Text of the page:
It has happened to everyone that when opening a bottle the cork broke, but after the normal desperation you need to understand how to extract the broken cork and enjoy the wine. Let's see how to open a bottle even when luck seems adverse.
Are you looking for a guide on what to do when the cork breaks when opening a bottle of wine? You're in the right place: let's see how to do it in a few simple steps, so as not to ruin the precious liquid and avoid slightly cringe-like hand-to-hand fights.
Why do corks sometimes break?
The causes can be various.
- the tip of the corkscrew (the "worm") was not inserted correctly or did not reach all the way into the cork, the 4/5 of the cork which is ideal.
- The bottle has not been stored optimally and the cork is too dry.
- The bottle is from an old vintage and the cork has lost its elasticity.
- The cap is of poor quality, sometimes it happens.
– Read also: guide to opening the bottle
How do you open a bottle with a broken cork?
The first thing to do is to see where the cork broke, whether in the lower part of the neck of the bottle or in the upper part.
There is a good technique that is always universal because it is always effective, both when the cork is broken in the upper part and when it is broken in the lower part of the neck of the bottle. In fact, there are "bladed" or "double-bladed" corkscrews: they are tools used by professional sommeliers to open wines stored for a long time in the cellar or to extract broken or damaged corks from bottles.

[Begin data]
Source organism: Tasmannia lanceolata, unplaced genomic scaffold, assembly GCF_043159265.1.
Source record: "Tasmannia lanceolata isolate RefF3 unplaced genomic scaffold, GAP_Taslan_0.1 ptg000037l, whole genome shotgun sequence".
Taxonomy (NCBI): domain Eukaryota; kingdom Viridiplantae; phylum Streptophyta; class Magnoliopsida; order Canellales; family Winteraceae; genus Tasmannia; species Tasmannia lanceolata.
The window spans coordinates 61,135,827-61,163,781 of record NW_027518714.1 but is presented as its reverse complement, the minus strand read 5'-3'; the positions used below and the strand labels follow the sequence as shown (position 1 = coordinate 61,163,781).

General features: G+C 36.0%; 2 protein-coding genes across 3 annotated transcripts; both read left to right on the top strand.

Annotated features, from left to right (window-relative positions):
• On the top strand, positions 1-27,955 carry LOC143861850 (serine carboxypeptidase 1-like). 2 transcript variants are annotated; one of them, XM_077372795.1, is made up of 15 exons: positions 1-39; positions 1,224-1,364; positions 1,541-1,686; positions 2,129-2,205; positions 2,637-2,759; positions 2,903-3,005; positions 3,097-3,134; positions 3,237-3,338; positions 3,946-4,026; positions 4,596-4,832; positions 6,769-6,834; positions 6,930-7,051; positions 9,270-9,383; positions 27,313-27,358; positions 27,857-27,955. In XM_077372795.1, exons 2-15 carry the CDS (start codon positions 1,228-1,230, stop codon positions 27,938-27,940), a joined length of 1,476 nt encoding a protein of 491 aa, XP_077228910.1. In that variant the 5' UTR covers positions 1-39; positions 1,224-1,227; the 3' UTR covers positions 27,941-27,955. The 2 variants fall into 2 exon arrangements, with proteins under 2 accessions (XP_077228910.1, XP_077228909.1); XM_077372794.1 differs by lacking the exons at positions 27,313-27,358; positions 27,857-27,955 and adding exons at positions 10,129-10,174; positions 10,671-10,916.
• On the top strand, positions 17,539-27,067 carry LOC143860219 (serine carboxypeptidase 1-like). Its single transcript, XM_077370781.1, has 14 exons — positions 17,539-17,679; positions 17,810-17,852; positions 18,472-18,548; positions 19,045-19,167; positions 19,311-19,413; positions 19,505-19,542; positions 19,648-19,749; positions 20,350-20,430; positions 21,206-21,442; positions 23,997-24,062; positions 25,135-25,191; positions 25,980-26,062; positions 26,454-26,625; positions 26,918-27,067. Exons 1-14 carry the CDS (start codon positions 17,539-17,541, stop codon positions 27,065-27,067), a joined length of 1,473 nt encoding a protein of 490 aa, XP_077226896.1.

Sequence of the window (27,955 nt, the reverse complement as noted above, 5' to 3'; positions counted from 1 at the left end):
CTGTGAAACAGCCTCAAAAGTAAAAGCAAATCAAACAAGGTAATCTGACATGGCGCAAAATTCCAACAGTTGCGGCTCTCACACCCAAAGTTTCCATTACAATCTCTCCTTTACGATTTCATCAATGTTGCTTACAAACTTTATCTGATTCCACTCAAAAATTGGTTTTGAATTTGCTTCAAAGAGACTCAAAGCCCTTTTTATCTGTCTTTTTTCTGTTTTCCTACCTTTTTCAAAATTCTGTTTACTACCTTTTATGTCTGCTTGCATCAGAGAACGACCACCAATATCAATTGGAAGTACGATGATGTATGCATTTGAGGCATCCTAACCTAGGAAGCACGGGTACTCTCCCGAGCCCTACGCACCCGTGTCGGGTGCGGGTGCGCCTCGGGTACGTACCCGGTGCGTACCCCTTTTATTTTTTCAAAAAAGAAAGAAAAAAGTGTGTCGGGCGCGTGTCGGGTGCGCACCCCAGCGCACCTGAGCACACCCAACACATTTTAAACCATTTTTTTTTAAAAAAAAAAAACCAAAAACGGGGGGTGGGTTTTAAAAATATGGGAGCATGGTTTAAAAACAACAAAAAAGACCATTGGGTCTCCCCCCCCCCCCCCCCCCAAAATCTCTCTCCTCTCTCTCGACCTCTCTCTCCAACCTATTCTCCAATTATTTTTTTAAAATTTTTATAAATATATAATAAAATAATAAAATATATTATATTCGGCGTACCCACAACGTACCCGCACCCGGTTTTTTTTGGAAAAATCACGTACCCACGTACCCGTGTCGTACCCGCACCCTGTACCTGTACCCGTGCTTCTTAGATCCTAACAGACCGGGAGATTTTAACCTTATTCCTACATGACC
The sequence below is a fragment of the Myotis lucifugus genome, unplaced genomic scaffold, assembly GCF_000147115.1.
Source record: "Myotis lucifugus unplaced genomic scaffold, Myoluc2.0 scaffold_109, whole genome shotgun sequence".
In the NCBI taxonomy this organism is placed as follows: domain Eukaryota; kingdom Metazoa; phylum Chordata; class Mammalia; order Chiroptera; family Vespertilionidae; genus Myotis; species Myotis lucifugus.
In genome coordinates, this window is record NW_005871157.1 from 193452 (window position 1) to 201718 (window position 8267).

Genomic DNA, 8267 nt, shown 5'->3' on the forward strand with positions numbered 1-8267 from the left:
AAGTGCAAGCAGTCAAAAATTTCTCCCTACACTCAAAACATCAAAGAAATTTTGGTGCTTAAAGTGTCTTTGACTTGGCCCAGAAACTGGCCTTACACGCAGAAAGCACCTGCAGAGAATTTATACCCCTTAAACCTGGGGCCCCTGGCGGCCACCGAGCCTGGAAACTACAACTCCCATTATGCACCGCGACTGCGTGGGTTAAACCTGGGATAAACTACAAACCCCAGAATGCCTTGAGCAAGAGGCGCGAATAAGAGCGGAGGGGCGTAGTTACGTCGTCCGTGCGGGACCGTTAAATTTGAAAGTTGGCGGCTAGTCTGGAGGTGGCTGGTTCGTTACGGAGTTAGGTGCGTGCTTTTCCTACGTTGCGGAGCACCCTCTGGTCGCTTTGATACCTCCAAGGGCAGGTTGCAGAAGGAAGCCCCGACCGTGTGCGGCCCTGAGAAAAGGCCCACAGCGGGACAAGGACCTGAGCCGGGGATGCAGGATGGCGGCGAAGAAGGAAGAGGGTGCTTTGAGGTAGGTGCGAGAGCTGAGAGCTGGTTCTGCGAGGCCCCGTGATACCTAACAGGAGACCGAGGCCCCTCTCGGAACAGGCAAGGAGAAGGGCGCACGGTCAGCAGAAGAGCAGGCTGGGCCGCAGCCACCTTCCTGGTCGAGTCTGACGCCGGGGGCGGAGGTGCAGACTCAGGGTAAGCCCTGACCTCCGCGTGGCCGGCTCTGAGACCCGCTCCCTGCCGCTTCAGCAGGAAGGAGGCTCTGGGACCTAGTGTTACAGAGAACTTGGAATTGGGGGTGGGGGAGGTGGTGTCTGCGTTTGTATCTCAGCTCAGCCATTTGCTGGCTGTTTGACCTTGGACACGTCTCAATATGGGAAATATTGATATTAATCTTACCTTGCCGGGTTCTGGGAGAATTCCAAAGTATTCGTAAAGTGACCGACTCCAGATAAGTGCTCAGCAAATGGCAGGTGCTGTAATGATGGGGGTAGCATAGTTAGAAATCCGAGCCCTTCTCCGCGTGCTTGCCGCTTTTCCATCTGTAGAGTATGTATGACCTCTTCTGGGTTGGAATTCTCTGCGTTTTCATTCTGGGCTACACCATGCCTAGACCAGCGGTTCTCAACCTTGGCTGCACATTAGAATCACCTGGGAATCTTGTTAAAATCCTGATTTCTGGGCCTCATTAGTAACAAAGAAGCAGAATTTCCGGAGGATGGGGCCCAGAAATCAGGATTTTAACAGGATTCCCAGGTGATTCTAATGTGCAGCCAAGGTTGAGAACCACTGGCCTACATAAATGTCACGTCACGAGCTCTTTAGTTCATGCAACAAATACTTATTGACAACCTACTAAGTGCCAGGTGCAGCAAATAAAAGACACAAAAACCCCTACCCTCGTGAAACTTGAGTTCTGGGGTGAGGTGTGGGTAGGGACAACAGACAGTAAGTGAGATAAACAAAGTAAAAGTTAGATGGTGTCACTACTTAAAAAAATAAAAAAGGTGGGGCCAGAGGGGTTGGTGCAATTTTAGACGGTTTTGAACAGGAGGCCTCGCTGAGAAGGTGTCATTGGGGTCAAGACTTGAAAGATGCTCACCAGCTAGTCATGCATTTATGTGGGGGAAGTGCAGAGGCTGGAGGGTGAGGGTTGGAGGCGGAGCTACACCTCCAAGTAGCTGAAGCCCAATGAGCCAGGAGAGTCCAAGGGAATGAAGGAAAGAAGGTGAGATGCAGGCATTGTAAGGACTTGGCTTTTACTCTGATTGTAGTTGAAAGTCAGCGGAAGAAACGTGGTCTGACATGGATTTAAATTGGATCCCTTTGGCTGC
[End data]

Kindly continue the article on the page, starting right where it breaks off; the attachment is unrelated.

The "bladed corkscrew" has two thin and resistant blades, one longer and one shorter, which are inserted between the cork and the glass surface of the neck of the bottle: first the longer blade, then the shorter one, until when the handle of the corkscrew does not touch the "mouth" of the bottle. Then, with a rotating movement, remove the cap.
If the cork has remained stuck in the upper part of the neck of the bottle, you need a professional corkscrew (not the tirebouchon), calm and concentration to try to remove the part remaining in the bottle, taking care not to break it further.
Carefully insert the tip of the professional corkscrew into the cork with a slow rotating motion and without excessive force or sudden movements. Insert the "worm" of the corkscrew approximately 4/5 of the way into the broken cork, use the two levers of the professional corkscrew and extract carefully. You will immediately realize if the cork holds and therefore if you will be able to extract it.
– Read also: sommelier tools
To extreme evils
In extreme cases, if the cork has broken in the lower part of the neck of the bottle and you don't have a bladed corkscrew, all you have to do is push the cork into the wine, you still can't give up the wine.
Get a decanter or other container, take some cutlery and stick it in the bottle to keep the cork in place. At this point, slowly pour the wine into the new container, paying attention to any pieces of cork, which you can still remove with a strainer.
– Read also: how to best store wine in your home cellar